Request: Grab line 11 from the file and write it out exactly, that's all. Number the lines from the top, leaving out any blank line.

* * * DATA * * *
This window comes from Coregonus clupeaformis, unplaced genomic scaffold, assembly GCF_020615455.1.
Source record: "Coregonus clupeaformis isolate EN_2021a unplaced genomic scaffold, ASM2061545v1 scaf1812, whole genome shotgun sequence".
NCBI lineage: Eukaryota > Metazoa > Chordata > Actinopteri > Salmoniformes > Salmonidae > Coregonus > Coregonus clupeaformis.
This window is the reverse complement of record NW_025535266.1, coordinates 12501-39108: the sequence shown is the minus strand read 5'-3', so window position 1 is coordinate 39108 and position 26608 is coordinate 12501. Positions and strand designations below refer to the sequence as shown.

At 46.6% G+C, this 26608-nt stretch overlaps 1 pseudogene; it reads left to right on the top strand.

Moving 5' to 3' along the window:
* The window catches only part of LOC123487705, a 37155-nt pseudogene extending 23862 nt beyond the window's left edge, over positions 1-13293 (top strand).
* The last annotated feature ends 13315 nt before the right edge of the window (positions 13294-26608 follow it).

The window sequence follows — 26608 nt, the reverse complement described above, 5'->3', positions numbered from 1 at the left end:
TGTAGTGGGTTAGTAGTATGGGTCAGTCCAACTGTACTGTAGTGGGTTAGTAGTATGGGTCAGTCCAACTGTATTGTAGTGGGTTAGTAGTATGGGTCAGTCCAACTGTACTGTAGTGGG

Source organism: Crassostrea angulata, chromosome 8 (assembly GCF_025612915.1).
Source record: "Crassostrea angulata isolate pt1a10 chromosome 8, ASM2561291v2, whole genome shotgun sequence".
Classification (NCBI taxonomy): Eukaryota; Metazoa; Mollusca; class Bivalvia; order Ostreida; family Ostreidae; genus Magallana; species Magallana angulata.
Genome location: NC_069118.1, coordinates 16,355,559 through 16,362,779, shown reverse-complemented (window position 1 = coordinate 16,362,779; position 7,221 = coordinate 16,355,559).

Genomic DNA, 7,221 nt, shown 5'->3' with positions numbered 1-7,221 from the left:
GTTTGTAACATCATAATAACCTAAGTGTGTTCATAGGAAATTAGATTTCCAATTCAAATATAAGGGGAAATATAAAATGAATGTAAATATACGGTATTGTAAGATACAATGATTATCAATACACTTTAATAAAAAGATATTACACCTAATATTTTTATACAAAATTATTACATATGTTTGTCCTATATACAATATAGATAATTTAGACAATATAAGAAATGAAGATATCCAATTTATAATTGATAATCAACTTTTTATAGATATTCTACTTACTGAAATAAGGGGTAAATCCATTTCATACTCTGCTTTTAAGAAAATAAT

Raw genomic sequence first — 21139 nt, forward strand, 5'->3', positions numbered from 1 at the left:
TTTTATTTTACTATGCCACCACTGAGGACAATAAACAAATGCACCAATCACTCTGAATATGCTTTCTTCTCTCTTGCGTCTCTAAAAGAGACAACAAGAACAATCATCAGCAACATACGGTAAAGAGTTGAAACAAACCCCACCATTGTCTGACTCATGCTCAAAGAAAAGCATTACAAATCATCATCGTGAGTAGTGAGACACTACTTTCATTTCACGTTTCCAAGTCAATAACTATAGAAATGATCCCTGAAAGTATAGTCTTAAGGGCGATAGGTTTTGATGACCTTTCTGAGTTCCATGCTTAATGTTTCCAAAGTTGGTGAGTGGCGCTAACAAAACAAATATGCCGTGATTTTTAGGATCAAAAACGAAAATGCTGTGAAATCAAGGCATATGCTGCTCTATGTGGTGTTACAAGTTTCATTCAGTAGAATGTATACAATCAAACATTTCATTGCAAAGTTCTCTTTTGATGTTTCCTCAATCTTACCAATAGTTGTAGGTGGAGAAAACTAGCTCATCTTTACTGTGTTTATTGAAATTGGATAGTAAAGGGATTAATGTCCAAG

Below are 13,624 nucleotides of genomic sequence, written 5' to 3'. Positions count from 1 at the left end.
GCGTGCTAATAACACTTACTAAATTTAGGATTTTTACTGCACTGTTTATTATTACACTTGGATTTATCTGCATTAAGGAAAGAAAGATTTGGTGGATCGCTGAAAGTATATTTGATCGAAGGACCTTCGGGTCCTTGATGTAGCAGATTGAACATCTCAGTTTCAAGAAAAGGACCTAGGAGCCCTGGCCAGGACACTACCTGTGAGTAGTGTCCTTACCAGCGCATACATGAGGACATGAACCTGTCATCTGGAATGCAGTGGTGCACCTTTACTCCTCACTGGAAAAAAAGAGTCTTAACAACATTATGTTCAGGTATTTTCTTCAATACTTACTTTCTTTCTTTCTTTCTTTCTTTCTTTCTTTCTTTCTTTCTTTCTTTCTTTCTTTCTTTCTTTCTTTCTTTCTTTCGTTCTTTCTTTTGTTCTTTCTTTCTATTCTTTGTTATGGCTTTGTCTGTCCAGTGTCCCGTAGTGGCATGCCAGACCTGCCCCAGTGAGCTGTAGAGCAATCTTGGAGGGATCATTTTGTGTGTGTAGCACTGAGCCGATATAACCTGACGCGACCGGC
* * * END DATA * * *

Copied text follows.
Source organism: Crassostrea angulata, chromosome 8 (assembly GCF_025612915.1).